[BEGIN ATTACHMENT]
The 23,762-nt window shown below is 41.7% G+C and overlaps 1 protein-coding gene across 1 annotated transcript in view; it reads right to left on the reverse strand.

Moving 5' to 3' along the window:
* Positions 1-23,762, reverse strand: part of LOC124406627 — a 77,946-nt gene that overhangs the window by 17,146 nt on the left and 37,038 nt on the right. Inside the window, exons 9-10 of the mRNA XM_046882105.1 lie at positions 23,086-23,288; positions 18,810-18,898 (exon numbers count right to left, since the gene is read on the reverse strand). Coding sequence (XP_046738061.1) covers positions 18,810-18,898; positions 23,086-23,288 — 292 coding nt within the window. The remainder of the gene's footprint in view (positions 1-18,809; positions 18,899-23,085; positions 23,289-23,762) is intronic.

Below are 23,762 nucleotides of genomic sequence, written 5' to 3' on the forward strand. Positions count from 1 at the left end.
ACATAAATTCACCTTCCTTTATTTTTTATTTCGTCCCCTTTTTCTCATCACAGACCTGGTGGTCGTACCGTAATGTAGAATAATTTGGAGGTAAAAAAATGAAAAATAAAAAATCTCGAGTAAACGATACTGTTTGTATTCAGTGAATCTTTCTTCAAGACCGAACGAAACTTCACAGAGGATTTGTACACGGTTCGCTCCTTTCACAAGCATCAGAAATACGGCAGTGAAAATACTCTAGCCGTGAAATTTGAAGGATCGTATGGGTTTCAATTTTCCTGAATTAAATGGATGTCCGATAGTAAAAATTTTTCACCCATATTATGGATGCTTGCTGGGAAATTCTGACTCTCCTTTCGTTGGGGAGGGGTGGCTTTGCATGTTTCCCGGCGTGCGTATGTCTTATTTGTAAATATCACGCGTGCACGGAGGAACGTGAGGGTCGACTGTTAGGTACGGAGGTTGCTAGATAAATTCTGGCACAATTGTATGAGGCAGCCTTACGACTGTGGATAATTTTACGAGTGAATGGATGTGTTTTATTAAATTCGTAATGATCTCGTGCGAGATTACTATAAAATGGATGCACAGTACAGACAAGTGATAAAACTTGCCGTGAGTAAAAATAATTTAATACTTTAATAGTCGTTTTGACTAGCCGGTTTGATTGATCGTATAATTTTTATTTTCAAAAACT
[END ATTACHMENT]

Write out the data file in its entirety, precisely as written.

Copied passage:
The 23,762-nt window shown below is 41.7% G+C and overlaps 1 protein-coding gene across 1 annotated transcript in view; it reads right to left on the reverse strand.

Moving 5' to 3' along the window:
* Positions 1-23,762, reverse strand: part of LOC124406627 — a 77,946-nt gene that overhangs the window by 17,146 nt on the left and 37,038 nt on the right. Inside the window, exons 9-10 of the mRNA XM_046882105.1 lie at positions 23,086-23,288; positions 18,810-18,898 (exon numbers count right to left, since the gene is read on the reverse strand). Coding sequence (XP_046738061.1) covers positions 18,810-18,898; positions 23,086-23,288 — 292 coding nt within the window. The remainder of the gene's footprint in view (positions 1-18,809; positions 18,899-23,085; positions 23,289-23,762) is intronic.

Below are 23,762 nucleotides of genomic sequence, written 5' to 3' on the forward strand. Positions count from 1 at the left end.
ACATAAATTCACCTTCCTTTATTTTTTATTTCGTCCCCTTTTTCTCATCACAGACCTGGTGGTCGTACCGTAATGTAGAATAATTTGGAGGTAAAAAAATGAAAAATAAAAAATCTCGAGTAAACGATACTGTTTGTATTCAGTGAATCTTTCTTCAAGACCGAACGAAACTTCACAGAGGATTTGTACACGGTTCGCTCCTTTCACAAGCATCAGAAATACGGCAGTGAAAATACTCTAGCCGTGAAATTTGAAGGATCGTATGGGTTTCAATTTTCCTGAATTAAATGGATGTCCGATAGTAAAAATTTTTCACCCATATTATGGATGCTTGCTGGGAAATTCTGACTCTCCTTTCGTTGGGGAGGGGTGGCTTTGCATGTTTCCCGGCGTGCGTATGTCTTATTTGTAAATATCACGCGTGCACGGAGGAACGTGAGGGTCGACTGTTAGGTACGGAGGTTGCTAGATAAATTCTGGCACAATTGTATGAGGCAGCCTTACGACTGTGGATAATTTTACGAGTGAATGGATGTGTTTTATTAAATTCGTAATGATCTCGTGCGAGATTACTATAAAATGGATGCACAGTACAGACAAGTGATAAAACTTGCCGTGAGTAAAAATAATTTAATACTTTAATAGTCGTTTTGACTAGCCGGTTTGATTGATCGTATAATTTTTATTTTCAAAAACT